Unfortunately for Mr. Baccei, his CPA filled out Part II of Form 4768 requesting an extension of time to file, but did not complete Part III requesting an extension of time to pay.  As a result, the IRS imposed penalties and interest for late payment.  And since the tax came to over $1 million, the penalty was $58,954 and the interest came to $69,801, for a total hit of $128,755—all for not checking a box on Form 4768.

The taxpayer argued that he had substantially complied with the form by filing the form in the first place and completing the entire form other than Part III.  The taxpayer also argued it would be unfair to impose a penalty and that the taxpayer had “reasonable cause” to ask that the penalty and interest be abated given his reliance on the CPA to file the form properly.

The IRS disagreed with the taxpayer, the Federal District Court disagreed with the taxpayer and the Ninth Circuit Court of Appeals did the same.  Taxpayer loses for failure of his CPA to check a box on a tax form.  Shaun Martin in his blog post stated “this couldn’t be more right.”  I have to strongly disagree.  This couldn’t be more disturbing.  You don’t have to be a tax expert to know that tax forms are confusing!  Even the so-called “simplified” forms leave one puzzled at times.  And I speak from experience, having filed a good number of Estate Tax Returns and requests for extensions of time to file and pay in my career.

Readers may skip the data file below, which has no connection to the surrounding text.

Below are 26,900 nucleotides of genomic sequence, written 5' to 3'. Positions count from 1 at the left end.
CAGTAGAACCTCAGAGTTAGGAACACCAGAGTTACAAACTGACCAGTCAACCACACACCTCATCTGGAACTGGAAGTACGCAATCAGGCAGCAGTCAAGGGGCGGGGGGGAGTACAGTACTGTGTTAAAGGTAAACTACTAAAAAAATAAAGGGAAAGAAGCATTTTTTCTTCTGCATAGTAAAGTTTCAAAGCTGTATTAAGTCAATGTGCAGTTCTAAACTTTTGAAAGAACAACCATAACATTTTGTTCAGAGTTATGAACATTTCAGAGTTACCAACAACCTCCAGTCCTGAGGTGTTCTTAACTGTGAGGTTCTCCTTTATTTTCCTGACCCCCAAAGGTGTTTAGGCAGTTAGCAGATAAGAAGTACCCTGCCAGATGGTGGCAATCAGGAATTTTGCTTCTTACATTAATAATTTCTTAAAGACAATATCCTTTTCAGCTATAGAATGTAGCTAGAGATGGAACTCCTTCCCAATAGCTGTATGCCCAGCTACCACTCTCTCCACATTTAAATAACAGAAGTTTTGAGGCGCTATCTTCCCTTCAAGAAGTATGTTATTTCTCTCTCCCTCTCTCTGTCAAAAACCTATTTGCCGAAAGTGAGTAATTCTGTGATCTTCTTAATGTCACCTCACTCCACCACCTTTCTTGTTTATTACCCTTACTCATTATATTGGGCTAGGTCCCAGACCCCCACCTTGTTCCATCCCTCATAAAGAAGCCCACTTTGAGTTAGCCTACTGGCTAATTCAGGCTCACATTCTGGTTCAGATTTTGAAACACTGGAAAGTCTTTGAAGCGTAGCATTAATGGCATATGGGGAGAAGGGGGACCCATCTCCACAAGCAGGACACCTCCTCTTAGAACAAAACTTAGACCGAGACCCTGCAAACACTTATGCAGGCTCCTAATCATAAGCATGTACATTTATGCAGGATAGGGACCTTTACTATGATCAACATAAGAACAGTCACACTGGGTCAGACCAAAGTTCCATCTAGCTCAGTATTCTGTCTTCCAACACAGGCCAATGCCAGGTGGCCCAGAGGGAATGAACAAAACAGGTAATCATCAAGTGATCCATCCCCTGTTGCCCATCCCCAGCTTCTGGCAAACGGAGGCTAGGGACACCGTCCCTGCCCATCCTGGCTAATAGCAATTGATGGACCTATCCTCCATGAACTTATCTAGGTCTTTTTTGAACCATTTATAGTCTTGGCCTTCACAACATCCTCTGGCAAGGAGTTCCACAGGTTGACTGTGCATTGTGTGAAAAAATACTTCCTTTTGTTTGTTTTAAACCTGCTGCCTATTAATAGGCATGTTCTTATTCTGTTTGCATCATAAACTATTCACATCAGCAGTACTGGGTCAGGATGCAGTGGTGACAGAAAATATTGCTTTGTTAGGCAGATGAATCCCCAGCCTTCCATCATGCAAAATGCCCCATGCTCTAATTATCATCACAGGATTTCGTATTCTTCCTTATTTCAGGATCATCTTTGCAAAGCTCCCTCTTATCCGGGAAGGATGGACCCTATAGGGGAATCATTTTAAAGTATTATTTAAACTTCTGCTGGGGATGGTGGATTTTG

Luckily, I have never forgotten to request an extension of time to pay when one was required, but I can see how it could be done.  Quit easily in fact.  Primarily because payment is typically made at nine months and only the time to file is extended.  It’s true that the CPA should have filed the form correctly, but we all make mistakes (even the IRS).  What purpose is served by forcing a taxpayer to pay a hefty penalty when his CPA missed that portion of the form? 

Judge Burgess states that the unchecked box was essential to request an extension of time to pay even though the CPA’s cover letter to the IRS specifically stated that they were asking for an extension of time to pay.  While IRS forms should not be disregarded, failing to fill in all of the particulars should not lead to such a harsh and draconian penalty in every case—especially where a tax professional was retained on behalf of Mr. Baccei to file the form in the first place.  The Court reasoned that Mr. Baccei should have made certain the form was prepared correctly, but who would look over a form their CPA prepared?

The end result is that this particular decedent paid his share of Estate Tax and then some.  I don’t think the decedent would think this “couldn’t be more right.”  Apparently tax form technicalities can cost a decedent’s estate a bundle.  The lesson being that we must all submit perfectly completed tax form every time, no exceptions.  But does this “perfection” requirement equally apply to the IRS?  Hard to imagine it does.

As a follow-up to yesterday’s blog post, the House of Representatives passed a package extending the Bush-era tax cuts for two more years and substantially revising the estate tax.

Writing for the Non Profit Times, Mark Hrywna reports that had Congress not acted, the estate tax would have returned to its 2001 rates beginning January 1, 2011–$1 million exemption amount with a flat tax of 55% for all amounts in excess of $1 million.